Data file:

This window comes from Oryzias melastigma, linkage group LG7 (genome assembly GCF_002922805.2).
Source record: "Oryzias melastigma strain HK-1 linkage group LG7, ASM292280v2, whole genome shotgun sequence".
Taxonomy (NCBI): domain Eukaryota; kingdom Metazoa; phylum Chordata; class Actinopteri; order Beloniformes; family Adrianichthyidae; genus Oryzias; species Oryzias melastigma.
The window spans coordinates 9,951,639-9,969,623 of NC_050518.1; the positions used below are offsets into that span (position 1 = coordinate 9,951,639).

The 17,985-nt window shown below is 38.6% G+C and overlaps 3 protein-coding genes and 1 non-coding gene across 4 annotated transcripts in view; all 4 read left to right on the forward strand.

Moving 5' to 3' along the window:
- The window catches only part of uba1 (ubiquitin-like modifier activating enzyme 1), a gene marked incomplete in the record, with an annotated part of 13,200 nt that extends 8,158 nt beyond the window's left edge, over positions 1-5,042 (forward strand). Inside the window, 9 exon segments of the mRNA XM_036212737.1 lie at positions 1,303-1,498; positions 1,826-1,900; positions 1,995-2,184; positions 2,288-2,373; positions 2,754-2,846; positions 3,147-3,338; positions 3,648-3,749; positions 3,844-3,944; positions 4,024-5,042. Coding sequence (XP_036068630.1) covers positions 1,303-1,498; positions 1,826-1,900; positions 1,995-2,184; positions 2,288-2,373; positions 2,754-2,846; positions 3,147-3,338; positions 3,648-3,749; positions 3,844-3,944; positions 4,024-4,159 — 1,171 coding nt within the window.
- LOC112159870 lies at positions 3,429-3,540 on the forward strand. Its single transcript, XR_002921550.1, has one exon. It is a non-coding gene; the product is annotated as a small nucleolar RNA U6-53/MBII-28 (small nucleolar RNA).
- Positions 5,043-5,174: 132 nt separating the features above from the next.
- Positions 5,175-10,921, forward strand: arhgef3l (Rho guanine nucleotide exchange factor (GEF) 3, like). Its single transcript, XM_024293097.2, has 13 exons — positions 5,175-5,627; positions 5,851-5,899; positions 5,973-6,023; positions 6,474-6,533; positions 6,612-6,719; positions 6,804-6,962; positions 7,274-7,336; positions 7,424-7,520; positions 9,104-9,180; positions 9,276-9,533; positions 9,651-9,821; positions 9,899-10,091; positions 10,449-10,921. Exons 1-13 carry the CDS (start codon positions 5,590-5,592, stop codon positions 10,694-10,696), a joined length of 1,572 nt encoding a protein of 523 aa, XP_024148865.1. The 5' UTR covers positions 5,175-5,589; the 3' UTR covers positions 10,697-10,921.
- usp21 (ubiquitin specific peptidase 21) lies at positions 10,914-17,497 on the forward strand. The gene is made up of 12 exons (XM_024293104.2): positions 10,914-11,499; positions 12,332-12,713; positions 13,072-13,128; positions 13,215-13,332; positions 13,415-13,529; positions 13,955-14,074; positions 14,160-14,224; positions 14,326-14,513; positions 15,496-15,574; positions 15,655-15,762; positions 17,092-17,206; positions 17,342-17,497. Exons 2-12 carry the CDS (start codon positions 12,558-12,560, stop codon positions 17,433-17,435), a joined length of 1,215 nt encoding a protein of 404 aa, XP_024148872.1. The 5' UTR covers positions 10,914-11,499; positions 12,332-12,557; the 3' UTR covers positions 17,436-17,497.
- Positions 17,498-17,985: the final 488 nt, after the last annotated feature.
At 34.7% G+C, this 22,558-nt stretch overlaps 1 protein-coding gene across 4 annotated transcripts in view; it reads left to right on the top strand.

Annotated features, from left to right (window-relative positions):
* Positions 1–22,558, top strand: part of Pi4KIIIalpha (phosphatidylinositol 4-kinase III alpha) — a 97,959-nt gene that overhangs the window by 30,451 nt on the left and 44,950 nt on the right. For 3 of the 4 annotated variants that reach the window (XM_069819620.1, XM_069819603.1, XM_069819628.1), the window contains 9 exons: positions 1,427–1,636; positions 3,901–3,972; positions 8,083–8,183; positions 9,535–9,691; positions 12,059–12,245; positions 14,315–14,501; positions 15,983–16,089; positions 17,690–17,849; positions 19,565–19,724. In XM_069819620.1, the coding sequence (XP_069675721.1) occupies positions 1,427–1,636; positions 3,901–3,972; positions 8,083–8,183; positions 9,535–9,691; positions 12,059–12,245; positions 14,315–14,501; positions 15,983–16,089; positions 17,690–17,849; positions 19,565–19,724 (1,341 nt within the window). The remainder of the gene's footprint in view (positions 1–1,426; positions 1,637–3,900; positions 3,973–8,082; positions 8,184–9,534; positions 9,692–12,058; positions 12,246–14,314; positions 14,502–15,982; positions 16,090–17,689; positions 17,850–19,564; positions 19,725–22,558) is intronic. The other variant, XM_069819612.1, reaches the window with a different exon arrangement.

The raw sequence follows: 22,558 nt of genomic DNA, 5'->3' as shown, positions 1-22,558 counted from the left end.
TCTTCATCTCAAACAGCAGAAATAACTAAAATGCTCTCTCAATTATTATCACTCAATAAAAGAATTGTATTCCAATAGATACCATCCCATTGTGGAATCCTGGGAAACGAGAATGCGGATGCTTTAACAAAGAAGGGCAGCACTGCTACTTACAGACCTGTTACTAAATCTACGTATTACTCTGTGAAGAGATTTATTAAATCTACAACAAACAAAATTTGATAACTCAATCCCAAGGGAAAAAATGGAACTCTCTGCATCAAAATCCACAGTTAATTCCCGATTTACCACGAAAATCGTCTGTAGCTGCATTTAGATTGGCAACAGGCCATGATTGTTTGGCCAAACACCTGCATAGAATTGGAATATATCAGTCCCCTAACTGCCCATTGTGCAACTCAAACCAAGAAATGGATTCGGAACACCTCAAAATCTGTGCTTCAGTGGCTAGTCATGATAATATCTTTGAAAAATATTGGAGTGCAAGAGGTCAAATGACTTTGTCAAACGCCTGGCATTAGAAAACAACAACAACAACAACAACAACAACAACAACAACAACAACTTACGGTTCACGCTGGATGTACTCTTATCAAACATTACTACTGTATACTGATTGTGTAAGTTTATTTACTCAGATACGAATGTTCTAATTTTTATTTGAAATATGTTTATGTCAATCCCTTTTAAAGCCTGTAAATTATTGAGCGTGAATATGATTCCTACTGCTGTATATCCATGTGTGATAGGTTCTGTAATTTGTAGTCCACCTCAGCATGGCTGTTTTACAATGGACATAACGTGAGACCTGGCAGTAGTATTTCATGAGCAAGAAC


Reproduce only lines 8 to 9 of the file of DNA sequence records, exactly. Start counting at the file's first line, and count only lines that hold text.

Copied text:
- LOC112159870 lies at positions 3,429-3,540 on the forward strand. Its single transcript, XR_002921550.1, has one exon. It is a non-coding gene; the product is annotated as a small nucleolar RNA U6-53/MBII-28 (small nucleolar RNA).
- Positions 5,043-5,174: 132 nt separating the features above from the next.